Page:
Thursday, January 31, 2008

Blog report: Exchange 2007 breaks some calendar sharing

The Boycott Novell blog reports that a reader whose IT department upgraded from Microsoft Exchange 2003 to Exchange 2007 was no longer able to view the availability of attendees when trying to schedule a meeting from within Firefox or Konqueror running on Linux. This January 12 report states that "there's no word on when it will be fixed."

Wednesday, January 23, 2008

BlackBerry gets free/busy

According to this, the BlackBerry platform will now support free/busy lookup from other people's calendars. Does this also mean it will support the free/busy features of the iCal standard, or is this just a BlackBerry-to-BlackBerry feature?

Tuesday, January 22, 2008

Meanwhile, Mobile Java remains at the starting gate

Remember when I complained that Mobile Java's relaunch wasn't paying attention to calendaring? Seven months later, nothing's improved. Searching through the agenda for Java Mobile & Embedded Developer Days, which starts tomorrow, I didn't find as much as a poster session about calendaring. This is a real shame. With Google's Android fork of mobile Java moving forward, all Java calendars will inevitably end up being replicated to the privacy-bending Google Calendar. Sorry to harp on it, but I think smart phone customers simply deserve more choices of calendar server and client software than Microsoft or Google, or their derivatives.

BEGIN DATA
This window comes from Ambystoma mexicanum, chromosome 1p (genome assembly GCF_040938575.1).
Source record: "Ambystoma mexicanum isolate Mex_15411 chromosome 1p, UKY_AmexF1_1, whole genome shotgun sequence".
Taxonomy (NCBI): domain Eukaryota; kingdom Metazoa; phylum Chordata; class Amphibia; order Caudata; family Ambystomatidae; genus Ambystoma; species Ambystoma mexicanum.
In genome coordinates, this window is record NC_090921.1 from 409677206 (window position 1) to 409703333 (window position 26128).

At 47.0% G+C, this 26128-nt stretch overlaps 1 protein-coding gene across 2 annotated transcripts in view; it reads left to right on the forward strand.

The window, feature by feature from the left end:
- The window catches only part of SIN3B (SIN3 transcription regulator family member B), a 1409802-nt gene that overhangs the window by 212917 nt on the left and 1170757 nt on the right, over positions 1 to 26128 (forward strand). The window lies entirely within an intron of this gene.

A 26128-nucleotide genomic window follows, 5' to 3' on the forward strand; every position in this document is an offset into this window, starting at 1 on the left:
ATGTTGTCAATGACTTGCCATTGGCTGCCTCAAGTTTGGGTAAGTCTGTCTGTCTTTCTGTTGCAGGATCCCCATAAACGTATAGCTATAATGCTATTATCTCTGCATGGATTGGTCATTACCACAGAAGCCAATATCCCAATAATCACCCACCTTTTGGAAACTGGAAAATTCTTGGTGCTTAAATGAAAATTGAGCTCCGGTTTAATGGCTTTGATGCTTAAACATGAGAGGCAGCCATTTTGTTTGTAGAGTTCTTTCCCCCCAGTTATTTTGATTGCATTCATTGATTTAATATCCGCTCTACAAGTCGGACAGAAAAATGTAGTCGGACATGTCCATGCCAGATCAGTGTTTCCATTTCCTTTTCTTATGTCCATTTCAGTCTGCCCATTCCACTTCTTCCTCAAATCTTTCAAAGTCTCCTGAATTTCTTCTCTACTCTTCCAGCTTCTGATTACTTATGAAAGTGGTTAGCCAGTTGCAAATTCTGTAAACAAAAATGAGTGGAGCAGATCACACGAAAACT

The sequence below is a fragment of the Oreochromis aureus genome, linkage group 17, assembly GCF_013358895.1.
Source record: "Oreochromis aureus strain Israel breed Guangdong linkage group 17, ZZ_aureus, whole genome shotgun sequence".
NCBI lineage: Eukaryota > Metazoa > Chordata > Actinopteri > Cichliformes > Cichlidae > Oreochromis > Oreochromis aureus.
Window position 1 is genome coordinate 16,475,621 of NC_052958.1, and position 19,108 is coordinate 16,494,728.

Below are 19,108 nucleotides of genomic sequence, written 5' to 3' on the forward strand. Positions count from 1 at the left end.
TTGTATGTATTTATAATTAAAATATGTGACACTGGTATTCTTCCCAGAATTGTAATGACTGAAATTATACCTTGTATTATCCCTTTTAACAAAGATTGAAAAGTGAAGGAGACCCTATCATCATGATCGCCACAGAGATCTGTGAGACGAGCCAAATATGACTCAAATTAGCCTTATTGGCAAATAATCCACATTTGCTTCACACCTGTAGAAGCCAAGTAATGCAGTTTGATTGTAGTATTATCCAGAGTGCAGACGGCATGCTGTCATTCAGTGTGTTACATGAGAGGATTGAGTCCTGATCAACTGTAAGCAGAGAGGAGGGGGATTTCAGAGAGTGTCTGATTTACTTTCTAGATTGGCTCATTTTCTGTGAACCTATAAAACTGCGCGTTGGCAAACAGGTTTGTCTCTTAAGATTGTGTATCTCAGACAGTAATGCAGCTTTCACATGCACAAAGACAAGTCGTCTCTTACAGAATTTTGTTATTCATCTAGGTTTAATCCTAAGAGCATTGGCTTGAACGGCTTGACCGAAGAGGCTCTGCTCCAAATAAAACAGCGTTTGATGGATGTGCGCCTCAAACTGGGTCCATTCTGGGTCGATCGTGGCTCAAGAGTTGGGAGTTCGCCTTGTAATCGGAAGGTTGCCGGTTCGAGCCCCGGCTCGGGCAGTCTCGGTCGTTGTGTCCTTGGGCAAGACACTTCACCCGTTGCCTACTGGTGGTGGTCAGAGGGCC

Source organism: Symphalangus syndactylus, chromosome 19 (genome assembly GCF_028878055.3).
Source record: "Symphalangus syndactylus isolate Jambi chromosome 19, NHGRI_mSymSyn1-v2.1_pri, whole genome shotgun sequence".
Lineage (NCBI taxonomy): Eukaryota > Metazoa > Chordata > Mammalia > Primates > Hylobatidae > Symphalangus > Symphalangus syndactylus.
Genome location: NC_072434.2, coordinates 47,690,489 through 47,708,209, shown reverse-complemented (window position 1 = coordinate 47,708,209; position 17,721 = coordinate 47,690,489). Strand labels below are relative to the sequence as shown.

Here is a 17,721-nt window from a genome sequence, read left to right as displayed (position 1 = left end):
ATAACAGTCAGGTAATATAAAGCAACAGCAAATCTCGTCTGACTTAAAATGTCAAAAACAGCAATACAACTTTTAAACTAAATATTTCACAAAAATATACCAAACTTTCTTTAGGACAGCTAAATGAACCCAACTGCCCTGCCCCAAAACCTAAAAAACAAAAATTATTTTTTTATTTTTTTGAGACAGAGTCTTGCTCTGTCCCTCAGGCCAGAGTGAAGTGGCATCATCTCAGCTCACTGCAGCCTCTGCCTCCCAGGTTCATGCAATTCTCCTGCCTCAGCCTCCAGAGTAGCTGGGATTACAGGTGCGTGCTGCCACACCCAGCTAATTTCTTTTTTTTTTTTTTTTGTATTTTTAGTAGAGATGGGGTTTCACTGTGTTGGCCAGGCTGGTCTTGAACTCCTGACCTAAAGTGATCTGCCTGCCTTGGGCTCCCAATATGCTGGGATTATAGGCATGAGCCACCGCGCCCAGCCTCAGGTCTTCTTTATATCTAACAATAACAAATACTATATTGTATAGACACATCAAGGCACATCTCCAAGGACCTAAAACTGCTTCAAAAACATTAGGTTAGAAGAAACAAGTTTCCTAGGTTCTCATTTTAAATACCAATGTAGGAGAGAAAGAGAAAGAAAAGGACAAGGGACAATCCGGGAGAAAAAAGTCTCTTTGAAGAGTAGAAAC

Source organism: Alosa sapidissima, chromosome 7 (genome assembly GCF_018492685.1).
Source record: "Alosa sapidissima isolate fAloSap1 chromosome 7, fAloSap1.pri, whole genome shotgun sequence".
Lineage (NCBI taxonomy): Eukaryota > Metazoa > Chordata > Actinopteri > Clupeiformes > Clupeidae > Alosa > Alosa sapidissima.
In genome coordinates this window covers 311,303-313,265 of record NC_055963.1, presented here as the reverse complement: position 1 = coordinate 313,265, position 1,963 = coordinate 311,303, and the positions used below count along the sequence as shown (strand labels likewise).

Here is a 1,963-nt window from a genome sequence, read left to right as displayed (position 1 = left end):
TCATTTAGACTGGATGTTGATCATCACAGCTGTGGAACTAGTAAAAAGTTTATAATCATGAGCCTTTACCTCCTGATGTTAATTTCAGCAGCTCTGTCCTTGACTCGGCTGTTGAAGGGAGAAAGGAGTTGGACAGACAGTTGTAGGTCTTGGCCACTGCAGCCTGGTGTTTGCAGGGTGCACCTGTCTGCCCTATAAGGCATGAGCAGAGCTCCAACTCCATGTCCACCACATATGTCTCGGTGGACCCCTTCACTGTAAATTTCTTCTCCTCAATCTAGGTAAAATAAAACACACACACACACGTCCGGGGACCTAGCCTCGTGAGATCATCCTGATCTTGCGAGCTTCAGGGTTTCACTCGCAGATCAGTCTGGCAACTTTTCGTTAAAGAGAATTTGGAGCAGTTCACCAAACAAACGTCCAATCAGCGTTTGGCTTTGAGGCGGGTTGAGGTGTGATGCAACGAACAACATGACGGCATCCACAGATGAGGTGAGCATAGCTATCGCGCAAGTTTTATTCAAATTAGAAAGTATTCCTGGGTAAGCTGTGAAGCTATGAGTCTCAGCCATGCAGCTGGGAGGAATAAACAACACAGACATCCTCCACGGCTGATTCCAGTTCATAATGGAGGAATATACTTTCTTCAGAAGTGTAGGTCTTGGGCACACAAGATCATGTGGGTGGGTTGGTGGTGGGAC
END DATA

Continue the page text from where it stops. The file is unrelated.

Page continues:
Chandler: A true who-done-it

It's an open-source calendaring project whose title was inspired in part by mystery writer Raymond Chandler. But now the Chandler project is in decline, and it's starting to look like a who-done-it murder mystery. Was it the decision to write it in the Python dynamic language that did it in? Some think so. Maybe it was too ambitious. I've always thought we should start simply with open source calendaring and build from there. At any rate, the Chandler folks deserve huge credit for promoting the CalDAV standard, which will be bearing more fruit soon. Anyway, rumors of Chandler's death could be premature. There's a lot of source code available if someone wants to try a revival the way Firefox emerged from Mozilla.

Tuesday, January 15, 2008

Microsoft's response to calendar competition

Microsoft is doing just what I expected them to eventually: try to counter competitive calendars by expanding its mobile calendars to embrace to-do lists. Nothing wrong with that, except it's classic embrace-and-extend: rather than continue to improve certain aspects of calendar sharing, especially between Windows Mobile and non-Microsoft solutions, try to establish a perception that such sharing is not the primary need of customers when the competitive calendar, such as Google Calendar, doesn't support to-do lists.

I'd like to be less cynical about this Microsoft move. Someone please help me!